2. says

    I’m a tiny part of the crappy movie problem. The only movies I *do* watch in the theater is the ones Marcus @1 *doesn’t*.

    I don’t need a giant screen for strong story telling. I need them for big splashy ‘splosions and problems that are solved with power armored punching.

  3. says

    I do the same as Marcus. I quit going to theatres years ago, but we recently started going again, one of our local theatres is really nice, and we go during the week, so it’s quiet. We recently went for Wonder Woman, and Atomic Blonde. I wouldn’t have missed either one, but those are also movies I plan to buy, so obviously, I don’t have a problem watching them on a considerably smaller screen.

    Reviews matter to me, and I check out movies carefully before even considering going out for a night at the movies. I research stuff for my netflix queue, so yeah. Like Marcus, I won’t go for all the silly shit that’s all fights and explosions, the popcorn flicks can wait for netflix. I like interesting movies, and I like a lot of independent ones, too. So when those are at the theatre, I go. Sometimes, I know ahead of time when there’s something I’m going to want to see big screen, like the upcoming The Shape of Water. Can’t wait!

    While we suffered through five thousand previews for Atomic Blonde (made the mistake of going on Tuesday, which is half price day), I went through one near-fatal eyeroll after another, over the bloated, over-priced crap that will be dominating theatres for months to come. So, they most likely won’t be seeing us again until December.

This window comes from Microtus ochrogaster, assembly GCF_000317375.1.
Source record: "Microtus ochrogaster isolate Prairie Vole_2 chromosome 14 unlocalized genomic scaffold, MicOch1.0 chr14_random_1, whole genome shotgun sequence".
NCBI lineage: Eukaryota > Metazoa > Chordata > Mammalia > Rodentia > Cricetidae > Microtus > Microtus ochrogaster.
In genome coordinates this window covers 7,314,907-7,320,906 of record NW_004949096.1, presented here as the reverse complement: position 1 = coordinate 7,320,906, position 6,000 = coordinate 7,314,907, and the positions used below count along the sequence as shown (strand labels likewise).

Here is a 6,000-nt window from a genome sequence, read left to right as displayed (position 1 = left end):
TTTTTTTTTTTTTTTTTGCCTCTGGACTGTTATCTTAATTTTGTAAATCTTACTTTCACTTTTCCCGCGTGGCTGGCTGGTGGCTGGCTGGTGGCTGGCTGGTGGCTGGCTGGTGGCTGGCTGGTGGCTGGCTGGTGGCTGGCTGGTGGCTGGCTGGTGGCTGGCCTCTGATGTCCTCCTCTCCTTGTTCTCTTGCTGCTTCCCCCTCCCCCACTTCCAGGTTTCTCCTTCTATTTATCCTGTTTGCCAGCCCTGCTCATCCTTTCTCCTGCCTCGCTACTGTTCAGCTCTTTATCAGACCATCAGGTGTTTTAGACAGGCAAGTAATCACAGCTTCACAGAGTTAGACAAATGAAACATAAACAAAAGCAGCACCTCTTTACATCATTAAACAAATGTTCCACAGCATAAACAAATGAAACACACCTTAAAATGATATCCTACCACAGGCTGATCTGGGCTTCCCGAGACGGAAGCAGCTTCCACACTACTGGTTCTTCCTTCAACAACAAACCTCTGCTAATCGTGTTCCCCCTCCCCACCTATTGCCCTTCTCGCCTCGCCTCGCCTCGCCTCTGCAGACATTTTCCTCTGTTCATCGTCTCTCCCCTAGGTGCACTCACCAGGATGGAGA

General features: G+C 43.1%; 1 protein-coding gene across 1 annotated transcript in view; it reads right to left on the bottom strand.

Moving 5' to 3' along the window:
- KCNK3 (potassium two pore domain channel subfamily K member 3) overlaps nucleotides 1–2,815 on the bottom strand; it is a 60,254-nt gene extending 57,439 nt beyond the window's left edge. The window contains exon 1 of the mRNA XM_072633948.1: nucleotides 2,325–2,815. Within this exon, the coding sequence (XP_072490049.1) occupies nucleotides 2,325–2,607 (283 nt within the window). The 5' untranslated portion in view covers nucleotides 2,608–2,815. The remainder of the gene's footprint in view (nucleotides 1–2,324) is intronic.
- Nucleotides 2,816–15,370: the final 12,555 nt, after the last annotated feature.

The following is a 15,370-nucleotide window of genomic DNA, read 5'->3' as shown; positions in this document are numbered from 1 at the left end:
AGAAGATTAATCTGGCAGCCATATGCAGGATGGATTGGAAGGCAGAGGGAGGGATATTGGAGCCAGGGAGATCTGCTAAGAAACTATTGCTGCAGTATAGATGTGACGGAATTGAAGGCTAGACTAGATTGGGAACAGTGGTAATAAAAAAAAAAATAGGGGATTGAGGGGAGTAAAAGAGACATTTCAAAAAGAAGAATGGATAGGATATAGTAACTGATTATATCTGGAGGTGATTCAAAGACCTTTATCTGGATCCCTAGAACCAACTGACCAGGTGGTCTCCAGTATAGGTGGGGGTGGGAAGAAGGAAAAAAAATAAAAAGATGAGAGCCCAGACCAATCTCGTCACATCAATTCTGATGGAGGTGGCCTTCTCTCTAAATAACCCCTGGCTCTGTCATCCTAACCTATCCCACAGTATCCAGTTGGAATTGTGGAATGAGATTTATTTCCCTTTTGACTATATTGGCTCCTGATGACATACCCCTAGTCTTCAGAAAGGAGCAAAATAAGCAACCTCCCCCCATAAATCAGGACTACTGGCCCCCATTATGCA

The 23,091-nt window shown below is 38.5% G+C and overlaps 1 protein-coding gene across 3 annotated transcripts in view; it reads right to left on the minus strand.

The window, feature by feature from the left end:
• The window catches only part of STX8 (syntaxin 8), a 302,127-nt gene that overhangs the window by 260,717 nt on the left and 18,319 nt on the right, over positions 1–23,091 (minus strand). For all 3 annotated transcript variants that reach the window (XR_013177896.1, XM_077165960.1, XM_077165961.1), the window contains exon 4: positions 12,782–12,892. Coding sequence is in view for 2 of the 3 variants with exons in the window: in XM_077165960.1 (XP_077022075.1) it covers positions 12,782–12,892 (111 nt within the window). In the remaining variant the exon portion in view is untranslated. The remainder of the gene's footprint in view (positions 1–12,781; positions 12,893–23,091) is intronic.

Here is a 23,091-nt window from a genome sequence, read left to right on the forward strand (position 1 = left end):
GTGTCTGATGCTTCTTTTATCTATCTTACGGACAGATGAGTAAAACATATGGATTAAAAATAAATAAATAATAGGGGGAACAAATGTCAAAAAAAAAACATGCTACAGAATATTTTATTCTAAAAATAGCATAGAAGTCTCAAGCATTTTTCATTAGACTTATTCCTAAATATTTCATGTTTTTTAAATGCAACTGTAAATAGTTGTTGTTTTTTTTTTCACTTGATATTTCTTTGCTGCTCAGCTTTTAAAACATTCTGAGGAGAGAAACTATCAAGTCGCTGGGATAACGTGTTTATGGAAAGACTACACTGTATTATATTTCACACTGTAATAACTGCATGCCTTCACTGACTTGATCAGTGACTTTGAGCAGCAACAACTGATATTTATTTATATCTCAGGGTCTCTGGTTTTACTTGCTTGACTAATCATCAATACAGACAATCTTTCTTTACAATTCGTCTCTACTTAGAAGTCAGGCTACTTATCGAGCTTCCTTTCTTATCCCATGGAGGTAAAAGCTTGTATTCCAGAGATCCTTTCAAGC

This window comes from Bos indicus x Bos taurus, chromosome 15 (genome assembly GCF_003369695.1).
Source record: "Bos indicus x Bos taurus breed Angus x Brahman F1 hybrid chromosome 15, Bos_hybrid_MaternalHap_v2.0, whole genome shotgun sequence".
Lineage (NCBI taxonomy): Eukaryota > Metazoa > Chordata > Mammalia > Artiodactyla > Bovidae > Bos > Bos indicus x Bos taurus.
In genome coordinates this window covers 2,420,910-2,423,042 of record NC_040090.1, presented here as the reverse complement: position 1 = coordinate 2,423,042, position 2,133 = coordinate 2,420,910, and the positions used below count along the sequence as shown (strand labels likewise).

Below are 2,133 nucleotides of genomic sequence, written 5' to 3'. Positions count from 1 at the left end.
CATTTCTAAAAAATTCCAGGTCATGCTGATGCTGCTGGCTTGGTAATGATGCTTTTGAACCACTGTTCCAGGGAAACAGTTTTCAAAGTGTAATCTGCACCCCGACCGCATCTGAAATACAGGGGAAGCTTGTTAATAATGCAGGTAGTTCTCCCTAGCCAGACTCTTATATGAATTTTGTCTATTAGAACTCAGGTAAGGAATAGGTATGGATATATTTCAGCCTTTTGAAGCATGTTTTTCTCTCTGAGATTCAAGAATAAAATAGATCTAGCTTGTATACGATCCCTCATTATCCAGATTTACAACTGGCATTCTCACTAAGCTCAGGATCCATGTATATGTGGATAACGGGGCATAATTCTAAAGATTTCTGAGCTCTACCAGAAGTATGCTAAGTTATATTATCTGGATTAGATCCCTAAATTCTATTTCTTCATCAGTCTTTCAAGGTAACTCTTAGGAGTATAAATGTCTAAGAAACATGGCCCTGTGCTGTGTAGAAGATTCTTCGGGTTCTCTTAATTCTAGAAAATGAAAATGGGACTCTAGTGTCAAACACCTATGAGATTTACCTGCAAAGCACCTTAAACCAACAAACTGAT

One thing we really like about netflix is being able to use the pause button, so we can talk without missing anything; control over captions; being able to have a beer or glass of wine; being able to smoke. As for my never-ending spinal problems, I take my meds before the movie and take my little pillow with me, for support. Those really help me to be able to get back into the fun of going out to the movies.

  4. says

    I hadn’t been to a theater for a while, then when Cloverfield came out I decided to go see it.

    Oh yeah. This is why sometimes the big screen experience is better than watching at home. While I’m not going to go see every blockbuster, if there is a movie I really want to see and support, I’ll go out and watch it.

  5. sonofrojblake says

    I’m with YOB. Movies for me are sorted into categories as follows:
    – give it a miss (example: anything involving Adam Sandler).
    – seek it out on Netflix/DVD/whatever because it looks good (e.g. “Locke”, starring Tom Hardy – absolutely wonderful, but didn’t need a big screen. To a certain extent didn’t even need a screen – it could almost work as a radio play.)
    – seek it out on Netflix/DVD/whatever because it looks BAD, but I still want to see it (e.g. Suicide Squad – really glad I didn’t shell out for that at the cinema). I might even (whisper it) obtain such things by other means so that I’m not rewarding any of the people responsible.
    – make sure to catch it on the biggest, best sounding screen I can (e.g. Wonder Woman, any MCU movie).

    Sometimes this strategy fails. I kind of wish I’d seen “Colossal” on a bigger screen, but then it’s really very much not the film I was expecting from the trailer and another part of me thinks my TV really was the best place for it. I recommend it, with a content note for unflinching depiction of domestic violence and alcoholism AND a fistfight between a skyscraper-sized robot and a huge alien monster over the skyline of Seoul.

    I’m obviously only contributing to the “bigger, louder, MORE” trend, but doing my best to only reward the people getting it right. Unfortunately, some movies (I’m looking at you, BvS:DOJ) seem review-proof.